So now, the playoffs become a true representation what we see during the regular season. I also think the intermediates you have remaining are the best NASCAR has to offer outside of maybe Atlanta. Kansas? That produced one of the strongest 1.5-mile races we’ve seen this season, Aric Almirola wreck notwithstanding. Texas? The way Eddie Gossage weathered in his new pavement was a stroke of brilliance. Homestead? What a great season-ending venue the past several years, variable banking producing consistent side-by-side action aside from restarts. Even Vegas, for all its faults, presents a larger crowd and better upside than Chicagoland.

The regular season shifts, while not as dramatic, produce an uptick in excitement as well. Indianapolis still has a problem with its NASCAR racing but making it the regular season finale ups the risks drivers are willing to take there. You now end with the Bristol night race, Darlington and Indy as a three-race momentum builder right into the playoffs.

Sure, the schedule still has its problems. It’s too long, is in need of a midweek race and potentially a game-changing alternative like a dirt track or street course. But after years of total inertia, hamstrung by television and track contracts, the sport has created some real movement.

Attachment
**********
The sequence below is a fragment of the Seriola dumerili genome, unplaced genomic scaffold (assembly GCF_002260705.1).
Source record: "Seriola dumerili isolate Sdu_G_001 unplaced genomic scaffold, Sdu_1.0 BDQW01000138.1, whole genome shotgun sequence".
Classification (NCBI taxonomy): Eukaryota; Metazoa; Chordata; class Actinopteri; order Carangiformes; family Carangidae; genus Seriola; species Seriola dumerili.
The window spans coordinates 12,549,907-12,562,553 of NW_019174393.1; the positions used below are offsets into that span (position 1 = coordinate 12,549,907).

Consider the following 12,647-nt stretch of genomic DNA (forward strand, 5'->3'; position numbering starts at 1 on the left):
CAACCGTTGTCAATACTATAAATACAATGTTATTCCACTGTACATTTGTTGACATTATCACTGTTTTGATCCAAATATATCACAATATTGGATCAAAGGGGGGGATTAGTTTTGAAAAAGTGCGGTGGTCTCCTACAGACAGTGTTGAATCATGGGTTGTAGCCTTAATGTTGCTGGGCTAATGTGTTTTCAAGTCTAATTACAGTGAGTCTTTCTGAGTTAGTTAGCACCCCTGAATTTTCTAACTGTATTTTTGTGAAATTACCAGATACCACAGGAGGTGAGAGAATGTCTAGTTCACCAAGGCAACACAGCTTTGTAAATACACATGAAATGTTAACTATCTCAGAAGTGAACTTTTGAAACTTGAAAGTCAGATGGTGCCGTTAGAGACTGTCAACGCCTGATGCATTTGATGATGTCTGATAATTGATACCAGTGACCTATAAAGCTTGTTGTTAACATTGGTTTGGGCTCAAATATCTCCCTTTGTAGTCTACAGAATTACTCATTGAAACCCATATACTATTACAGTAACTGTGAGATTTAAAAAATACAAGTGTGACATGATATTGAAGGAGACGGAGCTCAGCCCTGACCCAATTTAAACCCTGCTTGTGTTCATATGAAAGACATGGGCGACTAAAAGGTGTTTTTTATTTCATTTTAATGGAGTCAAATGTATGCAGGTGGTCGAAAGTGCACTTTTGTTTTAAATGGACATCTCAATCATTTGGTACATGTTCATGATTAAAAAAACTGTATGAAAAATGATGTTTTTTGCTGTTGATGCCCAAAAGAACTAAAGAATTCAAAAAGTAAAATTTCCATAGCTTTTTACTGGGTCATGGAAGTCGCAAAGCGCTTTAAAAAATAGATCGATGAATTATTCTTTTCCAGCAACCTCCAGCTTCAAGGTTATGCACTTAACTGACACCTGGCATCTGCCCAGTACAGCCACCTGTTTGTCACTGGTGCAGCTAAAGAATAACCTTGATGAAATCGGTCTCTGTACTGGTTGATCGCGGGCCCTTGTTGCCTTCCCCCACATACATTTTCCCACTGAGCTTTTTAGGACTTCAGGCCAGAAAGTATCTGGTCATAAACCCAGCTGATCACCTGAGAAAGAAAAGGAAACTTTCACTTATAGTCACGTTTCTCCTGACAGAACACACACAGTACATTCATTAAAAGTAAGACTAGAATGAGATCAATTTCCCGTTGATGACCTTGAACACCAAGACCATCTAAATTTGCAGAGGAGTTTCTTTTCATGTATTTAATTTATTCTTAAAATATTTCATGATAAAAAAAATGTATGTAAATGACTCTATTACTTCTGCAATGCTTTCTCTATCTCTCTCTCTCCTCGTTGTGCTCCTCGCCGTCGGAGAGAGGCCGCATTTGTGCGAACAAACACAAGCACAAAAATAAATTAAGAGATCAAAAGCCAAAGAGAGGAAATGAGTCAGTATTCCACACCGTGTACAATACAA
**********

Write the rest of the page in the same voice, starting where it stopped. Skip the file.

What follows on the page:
It’s a start.

Did You Notice? … The one real mistake NASCAR left on its schedule? I honestly feel there should have been two versions created: one with the All-Star Race in Charlotte for 2018 and one with it moving to Bristol. The second should have been triggered in the event of a failure like we saw Saturday night.

That All-Star Race sucked, plain and simple and it’s high time for the sport to make a change. If they had such confidence in Charlotte why did they turn their second oval race into a road course? You don’t take away an event from a 1.5-mile track that’s producing sold out crowds.

No, NASCAR made the move, untested because they need to attract attention back to the sport’s “home track.” It’s an effort to revitalize Charlotte as it’s become increasingly marginalized due to terrible competition. As Matt McLaughlin so eloquently wrote yesterday, it’s addressing the symptom and not the illness.